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thedrifter
09-05-08, 08:48 PM
Seeking stability in Diyala
Gains in volatile Iraq province remain fragile

By Sean Kimmons, Stars and Stripes
Mideast edition, Thursday, August 21, 2008

BAQOUBA, Iraq — Nobody said that building up a democracy in an insurgent stronghold would be easy. Diyala province Governor Ra’ad Rashid al-Tamimi can attest to that.

An assailant wearing a suicide vest rushed into Tamimi’s motorcade and detonated himself, killing one and injuring several on Aug. 12. Tamimi escaped unscathed in the attack. The Shiite politician didn’t take the failed assassination attempt personally. He viewed the latest attack as just another desperate ploy by al-Qaida in Iraq to derail progress his government has made in the restive region, targeted since the end of July by an Iraqi-led offensive.

"On the contrary, this has given us greater strength to move forward," Tamimi said through an interpreter at his office inside the Diyala Governance Center on Monday. "What this shows is the weakness of our enemy."

Sporadic attacks such as this one won’t topple his government, he said. But he admitted former Baath Party members indulging in widespread terrorist activities could sway events, although reconciliation efforts, such as the U.S.-funded "Sons of Iraq" civilian security program, may help keep the region calm.

A violent disruption Tuesday morning further highlighted the area’s volatility. Hussein al-Zubaiyd, a senior Sunni council member who plans to run for governor of Diyala in the next elections, was detained in a rogue operation by Iraqi Special Forces at the governance center. A firefight erupted as soldiers entered the center, killing the governor’s secretary and wounding four employees.

Iraq’s national government has apologized for the incident and plans to carry out an investigation. As of Tuesday night, al-Zubaiyd was still being held, according to U.S. Army Maj. Tim Hunt, the 2nd Stryker Cavalry Regiment’s liaison to the provincial council.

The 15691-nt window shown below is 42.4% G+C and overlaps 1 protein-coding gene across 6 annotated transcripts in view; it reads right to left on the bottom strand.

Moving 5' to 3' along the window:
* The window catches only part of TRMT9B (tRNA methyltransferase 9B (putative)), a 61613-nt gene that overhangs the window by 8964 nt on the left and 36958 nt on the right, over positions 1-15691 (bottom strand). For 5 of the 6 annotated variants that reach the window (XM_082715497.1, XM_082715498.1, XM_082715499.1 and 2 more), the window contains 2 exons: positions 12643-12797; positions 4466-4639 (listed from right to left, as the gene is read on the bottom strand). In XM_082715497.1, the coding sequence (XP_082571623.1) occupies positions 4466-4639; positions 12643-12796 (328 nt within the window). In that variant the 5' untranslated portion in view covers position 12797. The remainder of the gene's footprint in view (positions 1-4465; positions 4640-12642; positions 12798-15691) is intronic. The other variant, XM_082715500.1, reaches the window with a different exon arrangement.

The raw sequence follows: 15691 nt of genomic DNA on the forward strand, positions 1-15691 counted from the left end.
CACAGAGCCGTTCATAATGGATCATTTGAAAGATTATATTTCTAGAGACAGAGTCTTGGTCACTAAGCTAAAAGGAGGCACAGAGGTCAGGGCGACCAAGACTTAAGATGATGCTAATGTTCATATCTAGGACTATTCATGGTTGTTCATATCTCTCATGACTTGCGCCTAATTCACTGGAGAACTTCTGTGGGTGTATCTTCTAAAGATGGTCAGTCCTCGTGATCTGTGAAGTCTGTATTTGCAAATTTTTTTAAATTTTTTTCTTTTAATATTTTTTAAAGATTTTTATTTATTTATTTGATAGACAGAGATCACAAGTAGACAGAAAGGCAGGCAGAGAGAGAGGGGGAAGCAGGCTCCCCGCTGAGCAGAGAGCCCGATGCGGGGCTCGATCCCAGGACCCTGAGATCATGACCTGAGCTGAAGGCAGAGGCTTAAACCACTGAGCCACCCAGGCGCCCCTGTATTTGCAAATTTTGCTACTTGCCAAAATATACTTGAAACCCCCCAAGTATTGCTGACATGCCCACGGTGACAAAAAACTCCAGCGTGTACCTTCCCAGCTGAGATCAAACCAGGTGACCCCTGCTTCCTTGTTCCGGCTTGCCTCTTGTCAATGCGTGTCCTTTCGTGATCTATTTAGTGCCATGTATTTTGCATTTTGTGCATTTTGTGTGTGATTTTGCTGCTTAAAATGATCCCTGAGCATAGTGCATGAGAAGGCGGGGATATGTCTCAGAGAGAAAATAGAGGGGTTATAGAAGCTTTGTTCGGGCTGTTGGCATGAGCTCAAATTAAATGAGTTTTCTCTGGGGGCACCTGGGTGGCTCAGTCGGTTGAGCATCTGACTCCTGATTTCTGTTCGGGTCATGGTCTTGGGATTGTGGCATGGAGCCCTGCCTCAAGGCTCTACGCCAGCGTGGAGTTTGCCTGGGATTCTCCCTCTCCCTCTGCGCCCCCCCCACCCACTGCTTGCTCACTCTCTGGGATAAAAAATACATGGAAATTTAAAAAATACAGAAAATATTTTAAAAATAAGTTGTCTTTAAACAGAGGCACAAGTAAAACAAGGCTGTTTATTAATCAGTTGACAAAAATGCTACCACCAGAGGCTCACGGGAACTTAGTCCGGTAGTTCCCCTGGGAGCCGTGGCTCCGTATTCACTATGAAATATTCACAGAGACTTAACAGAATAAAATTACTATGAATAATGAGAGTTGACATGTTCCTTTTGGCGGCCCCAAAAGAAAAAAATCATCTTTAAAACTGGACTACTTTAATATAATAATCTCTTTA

"It did, indeed, demoralize them," Hunt said of the provincial council. "Even though it was a mistake, it shouldn’t have happened."

He hopes that the council can rebound and gain control of the security forces.

Diyala is a multi-ethnic region, a microcosm of Iraq as Hunt labels it. Strife among Sunnis, Shiites and Kurds has disturbed the area and influence from Iran and its alleged "Special Groups" fighters hasn’t helped either, he said.

"It makes it one of the most difficult provinces to get stability," said Hunt, 38, of Dupont, Wash.

Hunt, who works alongside a U.S. State Department Provincial Reconstruction Team, is tracking a lopsided hunt for insurgents by Iraqi security forces in the current offensive.

A wanted list for insurgents in a town northwest of Baqouba all had Sunni names. Hunt fears that security forces are being used for political purposes by "decapitating" Sunni leadership.

"I showed that to the governor and he just shook his head," Hunt said. "They’re just going after Sunnis."

"That’s our next hurdle, putting face cards on the Shiite side," he said. "Whatever sect you are, it doesn’t matter. If you are a criminal, you will be prosecuted."

There have been accomplishments along the way. The most recent was the council’s unanimous vote to relieve the provincial police chief — a military commander accused of acting without consulting them.

Although coalition forces and the Iraqi government favored former police chief Maj. Gen. Ghanim Quraishi for getting results in the province, both recognized the council’s decision as a positive step.

"It was a watershed event that showed civil authority over security forces," Hunt said.

A crowd of Quraishi supporters held a protest hours before the suicide blast that Tamimi escaped. Hunt said it may have served as a distraction to security guards before the attack.

The bombing also "stole the headlines" from the council’s monumental decision, Hunt added.

Provincial council members are searching for a new police leader who understands and abides civil authority. Tamimi prefers to have a local hire since this is a local issue. If that man can’t be found in Diyala, candidates from outside the province will be interviewed.

"As far as we’re concerned, we’ve opened the door for people to bring their names forward," Tamimi said.

Hunt and a PRT member, Ed Carr, sat down with a candidate on Monday to gather background information. They plan to meet with each applicant and share their insight with the council.

"Our input will be important but not deciding," Hunt said. "It’ll be an Iraqi decision."

Ellie